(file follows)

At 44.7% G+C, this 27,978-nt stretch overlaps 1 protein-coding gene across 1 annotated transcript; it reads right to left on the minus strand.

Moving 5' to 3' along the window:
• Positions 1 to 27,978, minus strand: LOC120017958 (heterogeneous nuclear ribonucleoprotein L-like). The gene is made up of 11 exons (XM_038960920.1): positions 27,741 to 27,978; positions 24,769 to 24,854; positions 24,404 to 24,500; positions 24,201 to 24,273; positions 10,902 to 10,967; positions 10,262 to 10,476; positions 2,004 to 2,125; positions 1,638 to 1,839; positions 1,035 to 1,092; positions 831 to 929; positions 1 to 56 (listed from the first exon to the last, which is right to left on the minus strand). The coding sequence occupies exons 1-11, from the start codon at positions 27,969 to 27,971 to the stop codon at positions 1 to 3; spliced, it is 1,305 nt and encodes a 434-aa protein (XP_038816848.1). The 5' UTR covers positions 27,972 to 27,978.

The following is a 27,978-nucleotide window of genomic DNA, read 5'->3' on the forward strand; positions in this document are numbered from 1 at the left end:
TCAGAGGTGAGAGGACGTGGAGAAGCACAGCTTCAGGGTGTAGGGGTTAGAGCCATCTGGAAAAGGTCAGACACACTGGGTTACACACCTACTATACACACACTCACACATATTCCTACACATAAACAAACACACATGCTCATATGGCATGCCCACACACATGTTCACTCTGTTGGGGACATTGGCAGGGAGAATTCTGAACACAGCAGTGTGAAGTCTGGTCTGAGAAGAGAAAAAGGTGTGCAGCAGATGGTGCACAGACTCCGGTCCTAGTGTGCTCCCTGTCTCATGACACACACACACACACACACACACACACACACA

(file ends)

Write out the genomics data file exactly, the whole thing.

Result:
At 44.7% G+C, this 27,978-nt stretch overlaps 1 protein-coding gene across 1 annotated transcript; it reads right to left on the minus strand.

Moving 5' to 3' along the window:
• Positions 1 to 27,978, minus strand: LOC120017958 (heterogeneous nuclear ribonucleoprotein L-like). The gene is made up of 11 exons (XM_038960920.1): positions 27,741 to 27,978; positions 24,769 to 24,854; positions 24,404 to 24,500; positions 24,201 to 24,273; positions 10,902 to 10,967; positions 10,262 to 10,476; positions 2,004 to 2,125; positions 1,638 to 1,839; positions 1,035 to 1,092; positions 831 to 929; positions 1 to 56 (listed from the first exon to the last, which is right to left on the minus strand). The coding sequence occupies exons 1-11, from the start codon at positions 27,969 to 27,971 to the stop codon at positions 1 to 3; spliced, it is 1,305 nt and encodes a 434-aa protein (XP_038816848.1). The 5' UTR covers positions 27,972 to 27,978.

The following is a 27,978-nucleotide window of genomic DNA, read 5'->3' on the forward strand; positions in this document are numbered from 1 at the left end:
TCAGAGGTGAGAGGACGTGGAGAAGCACAGCTTCAGGGTGTAGGGGTTAGAGCCATCTGGAAAAGGTCAGACACACTGGGTTACACACCTACTATACACACACTCACACATATTCCTACACATAAACAAACACACATGCTCATATGGCATGCCCACACACATGTTCACTCTGTTGGGGACATTGGCAGGGAGAATTCTGAACACAGCAGTGTGAAGTCTGGTCTGAGAAGAGAAAAAGGTGTGCAGCAGATGGTGCACAGACTCCGGTCCTAGTGTGCTCCCTGTCTCATGACACACACACACACACACACACACACACACACA